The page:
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Sovereignty Trade-Offs between Politics and the Economy: The Deconcentration of IG Farben after 1945

Published online by Cambridge University Press:  01 April 2022

Philipp Müller*
Affiliation:
Hamburg Institute for Social Research, Hamburg, Germany

Abstract

The postwar deconcentration of IG Farben AG shows that the Allied military governments and their German counterparts were anything but united on the extent and form of sovereignty the Federal Republic of Germany should receive. The American plan to divide the corporate enterprise into a large number of individual companies aimed to establish a democratic state independent from the influence of domestic business. By contrast, West German government officials and the business community were convinced that the future sovereignty of the Federal Republic depended on the global competitiveness of large industrial conglomerates. To thwart the American deconcentration plans, they traded off one dimension of sovereignty against the other. Leading members of the West German government accepted delegating the negotiations over the future of IG Farben to business representatives, thereby sharing domestic sovereignty because the delegation promised to maintain a powerful German chemical industry that could support the trade balance of the future West German state. This development contributed to the emergence of a Federal Republic characterized by the close involvement of economic actors in political decision-making. It contained important elements of a post-democratic sovereignty, which is commonly used to describe the development of the late twentieth century.

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Article
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Copyright © The Author(s), 2022. Published by Cambridge University Press on behalf of Central European History Society of the American Historical Association

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References

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7 Thomas J. Biersteker, “State, Sovereignty, and Territory,” in Handbook of International Relations, 2nd ed., ed. Walter Carlsnaes, Thomas Risse, and Beth A. Simmons (London: Sage Publications, 2012), 245–72; Michael Zürn and Nicole Deitelhof, “Internationalization and the State. Sovereignty and the External Side of Modern Statehood,” in The Oxford Handbook of Transformations of the State, ed. Stephen Leibfried, Evelyne Huber, Matthew Lange, Frank Nullmeier, and John D. Stephens (Oxford: Oxford University Press, 2015), 193–217.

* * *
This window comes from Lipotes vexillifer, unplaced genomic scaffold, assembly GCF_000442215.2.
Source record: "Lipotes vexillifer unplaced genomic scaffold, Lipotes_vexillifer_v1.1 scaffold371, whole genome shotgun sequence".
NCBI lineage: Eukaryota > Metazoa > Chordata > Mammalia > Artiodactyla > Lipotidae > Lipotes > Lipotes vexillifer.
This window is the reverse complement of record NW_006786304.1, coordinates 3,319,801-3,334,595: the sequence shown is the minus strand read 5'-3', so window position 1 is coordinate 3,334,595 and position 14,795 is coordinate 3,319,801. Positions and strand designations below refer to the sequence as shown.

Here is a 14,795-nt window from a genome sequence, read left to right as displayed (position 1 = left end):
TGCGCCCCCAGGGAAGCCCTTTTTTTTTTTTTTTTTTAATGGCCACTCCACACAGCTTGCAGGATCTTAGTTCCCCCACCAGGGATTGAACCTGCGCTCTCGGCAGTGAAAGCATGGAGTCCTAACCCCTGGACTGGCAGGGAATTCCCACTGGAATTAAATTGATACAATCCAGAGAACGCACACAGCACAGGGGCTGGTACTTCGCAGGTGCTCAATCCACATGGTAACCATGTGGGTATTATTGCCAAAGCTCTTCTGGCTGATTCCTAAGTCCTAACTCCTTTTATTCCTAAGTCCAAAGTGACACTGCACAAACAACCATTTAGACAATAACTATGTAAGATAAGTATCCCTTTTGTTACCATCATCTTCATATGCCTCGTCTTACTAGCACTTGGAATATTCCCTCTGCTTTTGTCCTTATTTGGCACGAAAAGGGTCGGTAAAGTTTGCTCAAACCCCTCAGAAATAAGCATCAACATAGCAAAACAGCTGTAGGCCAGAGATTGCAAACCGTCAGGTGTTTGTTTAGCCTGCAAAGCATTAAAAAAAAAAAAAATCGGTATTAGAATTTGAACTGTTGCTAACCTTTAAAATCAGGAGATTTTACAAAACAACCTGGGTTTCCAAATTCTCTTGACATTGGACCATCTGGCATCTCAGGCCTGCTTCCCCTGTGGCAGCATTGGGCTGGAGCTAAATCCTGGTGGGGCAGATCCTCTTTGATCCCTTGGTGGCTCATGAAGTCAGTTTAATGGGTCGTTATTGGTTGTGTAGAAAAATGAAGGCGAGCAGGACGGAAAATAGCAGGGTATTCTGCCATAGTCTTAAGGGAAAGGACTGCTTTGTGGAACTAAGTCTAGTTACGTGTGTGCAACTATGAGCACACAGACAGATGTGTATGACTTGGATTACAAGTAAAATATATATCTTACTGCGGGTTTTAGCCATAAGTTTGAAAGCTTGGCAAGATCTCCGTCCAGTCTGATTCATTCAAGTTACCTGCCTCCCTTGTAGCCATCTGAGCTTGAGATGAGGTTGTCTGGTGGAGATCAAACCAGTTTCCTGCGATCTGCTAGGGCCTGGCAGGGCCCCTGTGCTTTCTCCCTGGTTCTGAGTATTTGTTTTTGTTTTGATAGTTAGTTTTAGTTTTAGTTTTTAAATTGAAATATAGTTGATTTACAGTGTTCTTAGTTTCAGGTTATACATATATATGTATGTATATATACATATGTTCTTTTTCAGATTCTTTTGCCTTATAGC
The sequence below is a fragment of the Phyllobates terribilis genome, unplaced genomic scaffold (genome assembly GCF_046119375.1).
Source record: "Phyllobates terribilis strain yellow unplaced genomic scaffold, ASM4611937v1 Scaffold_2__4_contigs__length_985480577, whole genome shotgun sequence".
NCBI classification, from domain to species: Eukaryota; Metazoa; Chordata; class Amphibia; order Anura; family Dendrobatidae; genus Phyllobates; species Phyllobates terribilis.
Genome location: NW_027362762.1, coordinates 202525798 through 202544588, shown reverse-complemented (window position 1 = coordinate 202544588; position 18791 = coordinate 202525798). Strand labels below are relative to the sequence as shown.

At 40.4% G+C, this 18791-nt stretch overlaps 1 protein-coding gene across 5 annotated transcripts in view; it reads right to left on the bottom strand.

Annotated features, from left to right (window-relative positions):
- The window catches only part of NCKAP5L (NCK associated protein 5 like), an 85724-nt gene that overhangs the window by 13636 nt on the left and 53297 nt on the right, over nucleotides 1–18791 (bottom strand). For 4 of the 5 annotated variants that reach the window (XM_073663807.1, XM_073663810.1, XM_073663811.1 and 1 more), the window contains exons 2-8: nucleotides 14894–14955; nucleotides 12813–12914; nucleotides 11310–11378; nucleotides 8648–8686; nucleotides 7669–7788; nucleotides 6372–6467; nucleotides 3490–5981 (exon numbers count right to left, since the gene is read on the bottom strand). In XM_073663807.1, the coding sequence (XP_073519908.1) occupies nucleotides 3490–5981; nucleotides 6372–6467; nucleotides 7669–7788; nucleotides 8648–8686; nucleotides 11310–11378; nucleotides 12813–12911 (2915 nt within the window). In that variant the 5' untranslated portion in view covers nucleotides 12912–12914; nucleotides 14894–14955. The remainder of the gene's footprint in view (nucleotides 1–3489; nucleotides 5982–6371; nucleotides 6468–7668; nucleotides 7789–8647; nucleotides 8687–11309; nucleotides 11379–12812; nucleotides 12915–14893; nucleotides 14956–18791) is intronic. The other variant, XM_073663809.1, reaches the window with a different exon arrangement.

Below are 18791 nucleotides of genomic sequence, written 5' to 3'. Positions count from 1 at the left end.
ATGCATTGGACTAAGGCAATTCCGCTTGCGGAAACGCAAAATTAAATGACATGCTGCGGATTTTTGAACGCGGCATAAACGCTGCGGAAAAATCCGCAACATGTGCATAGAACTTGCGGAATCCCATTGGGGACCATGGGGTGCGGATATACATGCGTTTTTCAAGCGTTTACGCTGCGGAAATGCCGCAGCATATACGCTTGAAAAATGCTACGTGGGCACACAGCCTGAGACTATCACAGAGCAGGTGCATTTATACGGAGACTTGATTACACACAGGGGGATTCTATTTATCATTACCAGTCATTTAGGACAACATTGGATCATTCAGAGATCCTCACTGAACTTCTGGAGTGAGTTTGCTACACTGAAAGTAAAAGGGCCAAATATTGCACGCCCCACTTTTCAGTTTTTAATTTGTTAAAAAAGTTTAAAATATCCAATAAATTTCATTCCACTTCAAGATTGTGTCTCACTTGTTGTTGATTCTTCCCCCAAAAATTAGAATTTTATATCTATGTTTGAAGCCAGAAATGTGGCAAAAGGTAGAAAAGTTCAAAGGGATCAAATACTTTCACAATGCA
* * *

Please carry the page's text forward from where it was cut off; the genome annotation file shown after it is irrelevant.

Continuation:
8 Stephen Krasner, Sovereignty. Organized Hypocrisy (Princeton, NJ: Princeton University Press 1999), 20–22.

9 For previous accounts of the deconcentation process, see Günther Schulz, “Die Entflechtungsmassnahmen und ihre wirtschaftliche Bedeutung,” in Kartelle und Kartellgesetzgebung in Praxis und Rechtsprechung vom 19. Jahrhundert bis zur Gegenwart, ed. Hans Pohl (Stuttgart: Franz Steiner Verlag, 1985), 201–28; Hans-Dieter Kreikamp, “Die Entflechtung der I.G. Farbenindustrie AG und die Gründung der Nachfolgegesellschaften,” Vierteljahrshefte für Zeitgeschichte 25, no. 2 (1977): 220–52.

10 Kreikamp, “Die Entflechtung der I.G. Farbenindustrie AG und die Gründung der Nachfolgegesellschaften,” 220–52; Diethelm Prowe, “Economic Democracy in Post-World War II Germany: Corporatist Crisis Response 1945–1948,” Journal of Modern History 57, no. 3 (1985): 451–82; Werner Plumpe, Vom Plan zum Markt. Wirtschaftsverwaltung und Unternehmerverbände in der britischen Zone (Düsseldorf: Schwann, 1987).

11 Lisa Murach-Brand, Antitrust auf Deutsch. Der Einfluß der amerikanischen Alliierten auf das Gesetz gegen Wettbewerbsbeschränkungen (GWB) nach 1945 (Tübingen: Mohr Siebeck, 2004).

12 Djelic, Exporting the American Model, 104–05; Raymond G. Stokes, Divide and Prosper: The Heirs of I.G. Farben Under Allied Authority, 1945–1951 (Berkeley: University of California Press, 1988), 42–45; Volker Berghahn, Unternehmer und Politik in der Bundesrepublik (Frankfurt/Main: Suhrkamp, 1985), 88–92.